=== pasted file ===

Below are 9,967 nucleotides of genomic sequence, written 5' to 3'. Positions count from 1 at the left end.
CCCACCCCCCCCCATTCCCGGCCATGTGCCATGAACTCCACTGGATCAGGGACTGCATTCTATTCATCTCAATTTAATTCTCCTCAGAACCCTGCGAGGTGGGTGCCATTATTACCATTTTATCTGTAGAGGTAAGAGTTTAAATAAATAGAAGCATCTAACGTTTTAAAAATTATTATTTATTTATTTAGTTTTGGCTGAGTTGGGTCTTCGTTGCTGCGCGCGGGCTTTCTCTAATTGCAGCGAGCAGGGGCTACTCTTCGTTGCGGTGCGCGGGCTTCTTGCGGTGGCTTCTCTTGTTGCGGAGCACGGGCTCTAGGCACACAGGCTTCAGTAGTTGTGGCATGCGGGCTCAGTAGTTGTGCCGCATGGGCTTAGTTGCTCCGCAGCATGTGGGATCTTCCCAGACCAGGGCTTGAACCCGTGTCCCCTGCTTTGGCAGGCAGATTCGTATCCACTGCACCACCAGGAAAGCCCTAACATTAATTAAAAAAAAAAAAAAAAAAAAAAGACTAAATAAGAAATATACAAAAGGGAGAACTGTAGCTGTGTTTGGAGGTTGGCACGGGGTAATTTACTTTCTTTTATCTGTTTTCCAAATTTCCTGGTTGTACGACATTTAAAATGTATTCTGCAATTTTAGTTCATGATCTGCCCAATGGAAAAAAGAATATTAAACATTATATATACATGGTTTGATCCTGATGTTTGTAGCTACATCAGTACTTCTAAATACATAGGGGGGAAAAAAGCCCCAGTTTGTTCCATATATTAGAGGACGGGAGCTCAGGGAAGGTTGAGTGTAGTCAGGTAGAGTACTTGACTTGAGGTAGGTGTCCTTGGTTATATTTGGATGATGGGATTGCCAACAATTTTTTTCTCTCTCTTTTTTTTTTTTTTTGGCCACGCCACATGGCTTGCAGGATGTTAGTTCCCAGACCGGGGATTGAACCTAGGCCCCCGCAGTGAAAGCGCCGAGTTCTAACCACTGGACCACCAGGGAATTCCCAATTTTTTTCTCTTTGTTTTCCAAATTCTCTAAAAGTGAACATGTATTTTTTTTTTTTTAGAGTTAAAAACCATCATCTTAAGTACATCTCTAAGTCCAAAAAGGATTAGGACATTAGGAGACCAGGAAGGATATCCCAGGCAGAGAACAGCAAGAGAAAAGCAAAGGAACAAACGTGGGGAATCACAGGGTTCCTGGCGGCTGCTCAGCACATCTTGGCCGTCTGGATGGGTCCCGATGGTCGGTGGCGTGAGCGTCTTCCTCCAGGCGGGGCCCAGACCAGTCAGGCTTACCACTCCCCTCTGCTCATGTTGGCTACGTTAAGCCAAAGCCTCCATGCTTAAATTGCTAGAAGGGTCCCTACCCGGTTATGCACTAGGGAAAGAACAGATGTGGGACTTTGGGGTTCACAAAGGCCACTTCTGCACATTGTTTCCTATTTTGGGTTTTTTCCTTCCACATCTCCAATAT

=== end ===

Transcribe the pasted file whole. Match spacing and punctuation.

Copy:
Below are 9,967 nucleotides of genomic sequence, written 5' to 3'. Positions count from 1 at the left end.
CCCACCCCCCCCCATTCCCGGCCATGTGCCATGAACTCCACTGGATCAGGGACTGCATTCTATTCATCTCAATTTAATTCTCCTCAGAACCCTGCGAGGTGGGTGCCATTATTACCATTTTATCTGTAGAGGTAAGAGTTTAAATAAATAGAAGCATCTAACGTTTTAAAAATTATTATTTATTTATTTAGTTTTGGCTGAGTTGGGTCTTCGTTGCTGCGCGCGGGCTTTCTCTAATTGCAGCGAGCAGGGGCTACTCTTCGTTGCGGTGCGCGGGCTTCTTGCGGTGGCTTCTCTTGTTGCGGAGCACGGGCTCTAGGCACACAGGCTTCAGTAGTTGTGGCATGCGGGCTCAGTAGTTGTGCCGCATGGGCTTAGTTGCTCCGCAGCATGTGGGATCTTCCCAGACCAGGGCTTGAACCCGTGTCCCCTGCTTTGGCAGGCAGATTCGTATCCACTGCACCACCAGGAAAGCCCTAACATTAATTAAAAAAAAAAAAAAAAAAAAAAGACTAAATAAGAAATATACAAAAGGGAGAACTGTAGCTGTGTTTGGAGGTTGGCACGGGGTAATTTACTTTCTTTTATCTGTTTTCCAAATTTCCTGGTTGTACGACATTTAAAATGTATTCTGCAATTTTAGTTCATGATCTGCCCAATGGAAAAAAGAATATTAAACATTATATATACATGGTTTGATCCTGATGTTTGTAGCTACATCAGTACTTCTAAATACATAGGGGGGAAAAAAGCCCCAGTTTGTTCCATATATTAGAGGACGGGAGCTCAGGGAAGGTTGAGTGTAGTCAGGTAGAGTACTTGACTTGAGGTAGGTGTCCTTGGTTATATTTGGATGATGGGATTGCCAACAATTTTTTTCTCTCTCTTTTTTTTTTTTTTTGGCCACGCCACATGGCTTGCAGGATGTTAGTTCCCAGACCGGGGATTGAACCTAGGCCCCCGCAGTGAAAGCGCCGAGTTCTAACCACTGGACCACCAGGGAATTCCCAATTTTTTTCTCTTTGTTTTCCAAATTCTCTAAAAGTGAACATGTATTTTTTTTTTTTTAGAGTTAAAAACCATCATCTTAAGTACATCTCTAAGTCCAAAAAGGATTAGGACATTAGGAGACCAGGAAGGATATCCCAGGCAGAGAACAGCAAGAGAAAAGCAAAGGAACAAACGTGGGGAATCACAGGGTTCCTGGCGGCTGCTCAGCACATCTTGGCCGTCTGGATGGGTCCCGATGGTCGGTGGCGTGAGCGTCTTCCTCCAGGCGGGGCCCAGACCAGTCAGGCTTACCACTCCCCTCTGCTCATGTTGGCTACGTTAAGCCAAAGCCTCCATGCTTAAATTGCTAGAAGGGTCCCTACCCGGTTATGCACTAGGGAAAGAACAGATGTGGGACTTTGGGGTTCACAAAGGCCACTTCTGCACATTGTTTCCTATTTTGGGTTTTTTCCTTCCACATCTCCAATAT